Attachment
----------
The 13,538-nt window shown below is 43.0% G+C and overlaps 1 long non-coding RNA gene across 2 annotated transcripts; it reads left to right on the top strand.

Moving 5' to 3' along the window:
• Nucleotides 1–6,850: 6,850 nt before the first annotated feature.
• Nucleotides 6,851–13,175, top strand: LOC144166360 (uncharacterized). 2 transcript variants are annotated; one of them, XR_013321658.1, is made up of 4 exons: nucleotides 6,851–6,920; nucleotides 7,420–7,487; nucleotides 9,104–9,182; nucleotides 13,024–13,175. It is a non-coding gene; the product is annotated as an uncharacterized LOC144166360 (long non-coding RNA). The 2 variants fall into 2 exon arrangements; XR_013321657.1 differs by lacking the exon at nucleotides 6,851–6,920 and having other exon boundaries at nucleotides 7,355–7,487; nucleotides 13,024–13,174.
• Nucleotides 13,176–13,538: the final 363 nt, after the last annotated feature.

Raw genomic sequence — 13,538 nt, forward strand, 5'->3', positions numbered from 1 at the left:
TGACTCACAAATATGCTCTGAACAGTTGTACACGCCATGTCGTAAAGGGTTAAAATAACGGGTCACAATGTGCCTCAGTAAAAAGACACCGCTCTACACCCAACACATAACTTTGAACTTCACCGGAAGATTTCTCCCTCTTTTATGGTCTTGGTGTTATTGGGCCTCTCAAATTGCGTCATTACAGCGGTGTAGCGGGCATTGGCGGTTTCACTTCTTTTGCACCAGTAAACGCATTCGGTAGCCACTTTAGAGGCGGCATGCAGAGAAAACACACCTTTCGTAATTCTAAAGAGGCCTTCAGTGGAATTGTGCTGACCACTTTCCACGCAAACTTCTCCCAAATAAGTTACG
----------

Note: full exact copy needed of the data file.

The 13,538-nt window shown below is 43.0% G+C and overlaps 1 long non-coding RNA gene across 2 annotated transcripts; it reads left to right on the top strand.

Moving 5' to 3' along the window:
• Nucleotides 1–6,850: 6,850 nt before the first annotated feature.
• Nucleotides 6,851–13,175, top strand: LOC144166360 (uncharacterized). 2 transcript variants are annotated; one of them, XR_013321658.1, is made up of 4 exons: nucleotides 6,851–6,920; nucleotides 7,420–7,487; nucleotides 9,104–9,182; nucleotides 13,024–13,175. It is a non-coding gene; the product is annotated as an uncharacterized LOC144166360 (long non-coding RNA). The 2 variants fall into 2 exon arrangements; XR_013321657.1 differs by lacking the exon at nucleotides 6,851–6,920 and having other exon boundaries at nucleotides 7,355–7,487; nucleotides 13,024–13,174.
• Nucleotides 13,176–13,538: the final 363 nt, after the last annotated feature.

Raw genomic sequence — 13,538 nt, forward strand, 5'->3', positions numbered from 1 at the left:
TGACTCACAAATATGCTCTGAACAGTTGTACACGCCATGTCGTAAAGGGTTAAAATAACGGGTCACAATGTGCCTCAGTAAAAAGACACCGCTCTACACCCAACACATAACTTTGAACTTCACCGGAAGATTTCTCCCTCTTTTATGGTCTTGGTGTTATTGGGCCTCTCAAATTGCGTCATTACAGCGGTGTAGCGGGCATTGGCGGTTTCACTTCTTTTGCACCAGTAAACGCATTCGGTAGCCACTTTAGAGGCGGCATGCAGAGAAAACACACCTTTCGTAATTCTAAAGAGGCCTTCAGTGGAATTGTGCTGACCACTTTCCACGCAAACTTCTCCCAAATAAGTTACG